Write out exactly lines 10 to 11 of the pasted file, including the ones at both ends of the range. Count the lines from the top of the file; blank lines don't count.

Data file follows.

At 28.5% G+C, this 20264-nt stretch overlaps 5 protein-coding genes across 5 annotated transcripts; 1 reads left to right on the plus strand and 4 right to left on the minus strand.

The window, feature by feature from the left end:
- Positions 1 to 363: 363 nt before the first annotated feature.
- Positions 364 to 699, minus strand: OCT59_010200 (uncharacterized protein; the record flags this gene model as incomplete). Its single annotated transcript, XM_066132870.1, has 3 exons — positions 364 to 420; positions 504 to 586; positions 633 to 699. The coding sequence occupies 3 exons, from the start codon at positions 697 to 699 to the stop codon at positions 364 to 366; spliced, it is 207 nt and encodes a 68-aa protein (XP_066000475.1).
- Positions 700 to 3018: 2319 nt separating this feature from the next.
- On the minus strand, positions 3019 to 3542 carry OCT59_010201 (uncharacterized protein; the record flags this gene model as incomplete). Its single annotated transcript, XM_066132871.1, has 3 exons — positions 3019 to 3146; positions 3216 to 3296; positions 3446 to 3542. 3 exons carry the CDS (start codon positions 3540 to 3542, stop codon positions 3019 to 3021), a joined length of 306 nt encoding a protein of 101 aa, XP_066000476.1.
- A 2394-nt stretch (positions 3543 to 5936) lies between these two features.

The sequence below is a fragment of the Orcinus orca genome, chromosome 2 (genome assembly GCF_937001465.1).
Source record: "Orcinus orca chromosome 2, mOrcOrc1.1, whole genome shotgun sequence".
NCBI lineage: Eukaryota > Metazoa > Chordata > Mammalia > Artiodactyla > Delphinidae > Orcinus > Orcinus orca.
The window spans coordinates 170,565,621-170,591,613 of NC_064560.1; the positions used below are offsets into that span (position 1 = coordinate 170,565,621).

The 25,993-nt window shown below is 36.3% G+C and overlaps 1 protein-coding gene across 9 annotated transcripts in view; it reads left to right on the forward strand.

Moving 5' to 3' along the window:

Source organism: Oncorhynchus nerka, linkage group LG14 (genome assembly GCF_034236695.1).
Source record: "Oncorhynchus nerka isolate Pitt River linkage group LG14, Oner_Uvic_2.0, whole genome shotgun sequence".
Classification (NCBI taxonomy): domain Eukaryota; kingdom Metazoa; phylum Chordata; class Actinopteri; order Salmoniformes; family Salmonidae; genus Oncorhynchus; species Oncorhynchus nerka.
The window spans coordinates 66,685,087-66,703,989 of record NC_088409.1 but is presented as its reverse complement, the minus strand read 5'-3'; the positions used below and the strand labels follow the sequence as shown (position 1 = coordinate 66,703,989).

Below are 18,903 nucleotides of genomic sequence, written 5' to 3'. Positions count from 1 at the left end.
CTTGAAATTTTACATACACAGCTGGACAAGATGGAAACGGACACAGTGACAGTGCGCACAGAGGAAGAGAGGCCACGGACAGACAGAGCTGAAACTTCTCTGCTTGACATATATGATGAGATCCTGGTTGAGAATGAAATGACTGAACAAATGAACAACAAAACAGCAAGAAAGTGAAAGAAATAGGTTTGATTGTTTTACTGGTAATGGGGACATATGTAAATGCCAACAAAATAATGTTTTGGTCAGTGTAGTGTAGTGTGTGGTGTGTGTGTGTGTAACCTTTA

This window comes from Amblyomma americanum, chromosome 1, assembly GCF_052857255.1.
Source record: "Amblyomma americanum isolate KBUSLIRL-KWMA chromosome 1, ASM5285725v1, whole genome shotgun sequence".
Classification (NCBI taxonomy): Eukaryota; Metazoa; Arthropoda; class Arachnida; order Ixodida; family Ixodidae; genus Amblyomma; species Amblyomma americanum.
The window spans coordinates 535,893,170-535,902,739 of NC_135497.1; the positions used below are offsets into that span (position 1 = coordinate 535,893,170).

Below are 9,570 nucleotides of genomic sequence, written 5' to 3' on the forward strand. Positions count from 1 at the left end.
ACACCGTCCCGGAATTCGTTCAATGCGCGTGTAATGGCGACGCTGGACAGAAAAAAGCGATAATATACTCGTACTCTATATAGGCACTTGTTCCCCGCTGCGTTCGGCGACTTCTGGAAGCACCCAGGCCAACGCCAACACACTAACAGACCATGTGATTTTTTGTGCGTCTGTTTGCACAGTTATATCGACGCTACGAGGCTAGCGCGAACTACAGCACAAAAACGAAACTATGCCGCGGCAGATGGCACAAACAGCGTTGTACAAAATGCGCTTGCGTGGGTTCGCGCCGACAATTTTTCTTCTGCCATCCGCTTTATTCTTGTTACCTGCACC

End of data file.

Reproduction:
NCBI lineage: Eukaryota > Metazoa > Chordata > Mammalia > Artiodactyla > Delphinidae > Orcinus > Orcinus orca.
The window spans coordinates 170,565,621-170,591,613 of NC_064560.1; the positions used below are offsets into that span (position 1 = coordinate 170,565,621).